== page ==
Then came Luther, Calvin, Knox, and others who began the Reformation. Their efforts were focused on a renewed theology, faith, and personal salvation. They were defended by strong political and military force in Europe and succeeded in bringing about a revival. But they did not change the prevailing mentality that Christian faith was to be practiced within walls.
There remains theological and spiritual reform for all of us. But the most needed reform from my own perspective is one that takes us beyond the walls. Like Abraham, Isaac and Jacob we must see “the land” as an objective. Life and faith happen beyond—not behind—the walls.
Many believers have begun “digging out the old wells” that were filled with dirt. Many have found the water of life and many have begun to be personally fruitful. There remain barriers. Sectarian, racial, and cultural barriers intimidate our branches. But we can produce a progeny that will bear fruit beyond these barriers—if we began to “draw water out of the wells of salvation” (see Isaiah 12). The water of life will move us from maintenance to mission.
The Early Church discovered keys for success, and so might we in this generation.
The hostility of radical Islam and secularism can be a good thing to awaken us and drive us together.
We might rediscover community.
The adversities of contemporary life may drive us back to the Holy Spirit and His boldness, and get us beyond intimidation.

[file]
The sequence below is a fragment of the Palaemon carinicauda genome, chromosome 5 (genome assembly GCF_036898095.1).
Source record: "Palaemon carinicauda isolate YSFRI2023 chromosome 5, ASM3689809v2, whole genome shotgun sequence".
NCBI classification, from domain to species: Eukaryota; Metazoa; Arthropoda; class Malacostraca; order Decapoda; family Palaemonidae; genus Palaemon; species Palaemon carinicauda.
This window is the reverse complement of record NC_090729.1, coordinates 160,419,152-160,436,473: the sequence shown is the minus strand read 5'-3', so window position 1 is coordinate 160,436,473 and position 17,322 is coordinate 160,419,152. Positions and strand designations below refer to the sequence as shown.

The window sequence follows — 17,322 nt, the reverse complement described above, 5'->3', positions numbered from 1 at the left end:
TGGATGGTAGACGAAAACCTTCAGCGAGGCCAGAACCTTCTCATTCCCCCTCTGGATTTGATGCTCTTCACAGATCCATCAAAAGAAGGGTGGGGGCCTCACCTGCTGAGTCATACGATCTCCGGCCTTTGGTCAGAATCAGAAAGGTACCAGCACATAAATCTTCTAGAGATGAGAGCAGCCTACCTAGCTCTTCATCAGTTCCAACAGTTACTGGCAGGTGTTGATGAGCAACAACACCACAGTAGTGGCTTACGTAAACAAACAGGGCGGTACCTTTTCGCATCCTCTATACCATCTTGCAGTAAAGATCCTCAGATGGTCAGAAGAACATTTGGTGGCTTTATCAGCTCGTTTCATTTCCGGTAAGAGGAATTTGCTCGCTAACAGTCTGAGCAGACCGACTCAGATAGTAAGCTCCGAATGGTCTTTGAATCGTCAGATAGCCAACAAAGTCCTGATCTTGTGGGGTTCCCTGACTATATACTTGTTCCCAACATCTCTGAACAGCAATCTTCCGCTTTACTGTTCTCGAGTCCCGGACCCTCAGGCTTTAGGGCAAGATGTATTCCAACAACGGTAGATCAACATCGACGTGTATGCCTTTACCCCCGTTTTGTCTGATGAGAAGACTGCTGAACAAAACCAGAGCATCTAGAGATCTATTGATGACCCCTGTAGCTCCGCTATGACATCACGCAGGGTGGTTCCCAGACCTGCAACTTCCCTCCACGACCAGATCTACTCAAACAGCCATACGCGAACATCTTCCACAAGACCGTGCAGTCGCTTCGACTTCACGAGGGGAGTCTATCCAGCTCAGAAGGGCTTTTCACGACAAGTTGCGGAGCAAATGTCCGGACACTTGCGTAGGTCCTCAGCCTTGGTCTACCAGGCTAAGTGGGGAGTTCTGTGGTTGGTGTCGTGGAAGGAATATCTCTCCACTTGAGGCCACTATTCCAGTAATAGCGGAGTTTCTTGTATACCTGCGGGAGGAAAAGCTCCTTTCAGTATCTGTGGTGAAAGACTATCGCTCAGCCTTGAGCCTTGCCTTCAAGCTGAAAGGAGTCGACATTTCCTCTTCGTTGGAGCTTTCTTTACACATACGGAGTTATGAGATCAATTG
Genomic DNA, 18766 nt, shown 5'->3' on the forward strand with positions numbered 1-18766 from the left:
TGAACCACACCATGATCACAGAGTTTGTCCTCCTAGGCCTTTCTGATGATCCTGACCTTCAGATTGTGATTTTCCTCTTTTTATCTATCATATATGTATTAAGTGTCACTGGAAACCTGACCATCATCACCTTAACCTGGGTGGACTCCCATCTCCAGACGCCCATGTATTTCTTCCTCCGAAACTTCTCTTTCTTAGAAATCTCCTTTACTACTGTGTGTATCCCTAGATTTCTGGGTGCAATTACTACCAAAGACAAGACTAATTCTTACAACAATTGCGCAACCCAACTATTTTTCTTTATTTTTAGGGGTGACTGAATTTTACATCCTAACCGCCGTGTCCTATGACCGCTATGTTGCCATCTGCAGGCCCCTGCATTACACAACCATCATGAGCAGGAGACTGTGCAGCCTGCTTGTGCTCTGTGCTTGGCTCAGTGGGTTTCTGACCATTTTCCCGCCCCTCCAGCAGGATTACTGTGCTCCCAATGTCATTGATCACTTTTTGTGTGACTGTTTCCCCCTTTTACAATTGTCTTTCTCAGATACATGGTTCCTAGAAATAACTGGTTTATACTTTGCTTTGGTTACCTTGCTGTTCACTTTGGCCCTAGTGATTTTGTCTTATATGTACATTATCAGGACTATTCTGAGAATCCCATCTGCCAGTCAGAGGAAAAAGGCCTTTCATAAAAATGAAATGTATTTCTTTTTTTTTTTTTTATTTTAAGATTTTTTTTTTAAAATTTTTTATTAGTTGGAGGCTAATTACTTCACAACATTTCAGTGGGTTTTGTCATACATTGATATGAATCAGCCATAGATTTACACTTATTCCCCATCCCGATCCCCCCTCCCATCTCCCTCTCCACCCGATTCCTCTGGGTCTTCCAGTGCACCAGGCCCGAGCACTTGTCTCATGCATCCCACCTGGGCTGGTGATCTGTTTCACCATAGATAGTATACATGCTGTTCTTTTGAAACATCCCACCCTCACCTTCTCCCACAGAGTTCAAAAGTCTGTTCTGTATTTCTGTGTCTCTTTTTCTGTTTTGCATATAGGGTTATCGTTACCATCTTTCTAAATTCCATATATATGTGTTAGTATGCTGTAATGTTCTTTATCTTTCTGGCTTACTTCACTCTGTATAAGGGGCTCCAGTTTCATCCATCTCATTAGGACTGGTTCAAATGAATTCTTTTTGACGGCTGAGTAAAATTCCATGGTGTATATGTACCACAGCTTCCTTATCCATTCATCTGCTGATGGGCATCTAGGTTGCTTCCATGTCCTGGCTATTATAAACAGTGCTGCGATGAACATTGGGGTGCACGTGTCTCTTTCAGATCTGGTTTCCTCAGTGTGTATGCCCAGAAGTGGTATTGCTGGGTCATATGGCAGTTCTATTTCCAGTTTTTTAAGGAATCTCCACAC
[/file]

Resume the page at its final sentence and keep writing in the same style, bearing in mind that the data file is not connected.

We may learn to love our enemies and do good to those who despitefully use us.
We could get back to the Cross and its implication for our daily lives.
We could once again realize that Jesus is alive and that we have eternal life. That would get us into real sacrifice for His will to be done on earth.
We will never completely remove the walls. Carnal thinking and resistance will always be in front of us as long as we dwell among mortals. Our own carnality and mortality will also provide resistance to our better desires. We cannot completely remove the walls. Some walls get torn down; then others get built up. What we can do is find the thrust that takes us over the walls. This has happened many times in history. Every revival has launched long branches filled with fruit.
In 1727 a diverse group of Christians settled on a farm in Moravia, owned by Count Von Zinzendorf. They fasted and prayed to overcome their diversity and the hostility that existed against them. As they observed communion, the Holy Spirit fell and they became a real community. Something else happened; that small band of believers sent missionaries all over the world, including to the United States. I read the account of Von Zinzendorf in 1963, which was 236 years after the event. In a few months after reading about it, I had a similar experience with similar results. The well is still there; if we draw from it, we will bear fruit beyond the walls.
P.S. Please continue to pray for CSM and support us financially, as we share the refreshing Good News to people in more than 70 nations. We need your support now, more than ever.
Scripture Reference: Genesis 49:22, Exodus 1, Genesis 26, Isaiah 12, John 7:37, Isaiah 12
Charles Simpson is an internationally-known author, Bible teacher, and pastor, serving in ministry since 1955. He is also Editor-in-Chief of One-to-One Magazine and ministers extensively throughout the United States and the nations.